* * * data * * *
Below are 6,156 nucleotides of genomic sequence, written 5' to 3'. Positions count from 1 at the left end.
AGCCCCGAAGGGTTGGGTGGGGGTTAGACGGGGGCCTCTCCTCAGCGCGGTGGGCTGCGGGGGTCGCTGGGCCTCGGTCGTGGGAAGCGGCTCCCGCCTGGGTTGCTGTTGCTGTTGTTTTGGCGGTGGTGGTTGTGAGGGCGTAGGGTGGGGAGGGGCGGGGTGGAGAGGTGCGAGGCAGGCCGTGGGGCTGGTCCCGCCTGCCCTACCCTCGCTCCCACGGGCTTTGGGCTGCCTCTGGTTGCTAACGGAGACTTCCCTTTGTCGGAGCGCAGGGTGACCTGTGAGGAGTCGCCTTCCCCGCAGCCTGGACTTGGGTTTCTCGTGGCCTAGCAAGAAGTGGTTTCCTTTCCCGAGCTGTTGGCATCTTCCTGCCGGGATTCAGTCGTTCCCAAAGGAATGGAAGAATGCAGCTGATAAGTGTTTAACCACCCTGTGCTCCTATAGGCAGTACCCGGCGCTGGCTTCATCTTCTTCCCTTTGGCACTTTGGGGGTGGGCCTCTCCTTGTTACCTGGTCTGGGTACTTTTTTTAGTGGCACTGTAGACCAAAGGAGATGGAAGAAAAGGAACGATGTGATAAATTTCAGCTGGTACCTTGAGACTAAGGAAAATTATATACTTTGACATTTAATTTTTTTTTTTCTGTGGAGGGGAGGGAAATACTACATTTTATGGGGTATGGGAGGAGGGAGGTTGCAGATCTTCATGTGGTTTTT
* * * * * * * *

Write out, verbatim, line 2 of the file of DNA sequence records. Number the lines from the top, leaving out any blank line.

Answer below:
AGCCCCGAAGGGTTGGGTGGGGGTTAGACGGGGGCCTCTCCTCAGCGCGGTGGGCTGCGGGGGTCGCTGGGCCTCGGTCGTGGGAAGCGGCTCCCGCCTGGGTTGCTGTTGCTGTTGTTTTGGCGGTGGTGGTTGTGAGGGCGTAGGGTGGGGAGGGGCGGGGTGGAGAGGTGCGAGGCAGGCCGTGGGGCTGGTCCCGCCTGCCCTACCCTCGCTCCCACGGGCTTTGGGCTGCCTCTGGTTGCTAACGGAGACTTCCCTTTGTCGGAGCGCAGGGTGACCTGTGAGGAGTCGCCTTCCCCGCAGCCTGGACTTGGGTTTCTCGTGGCCTAGCAAGAAGTGGTTTCCTTTCCCGAGCTGTTGGCATCTTCCTGCCGGGATTCAGTCGTTCCCAAAGGAATGGAAGAATGCAGCTGATAAGTGTTTAACCACCCTGTGCTCCTATAGGCAGTACCCGGCGCTGGCTTCATCTTCTTCCCTTTGGCACTTTGGGGGTGGGCCTCTCCTTGTTACCTGGTCTGGGTACTTTTTTTAGTGGCACTGTAGACCAAAGGAGATGGAAGAAAAGGAACGATGTGATAAATTTCAGCTGGTACCTTGAGACTAAGGAAAATTATATACTTTGACATTTAATTTTTTTTTTTCTGTGGAGGGGAGGGAAATACTACATTTTATGGGGTATGGGAGGAGGGAGGTTGCAGATCTTCATGTGGTTTTT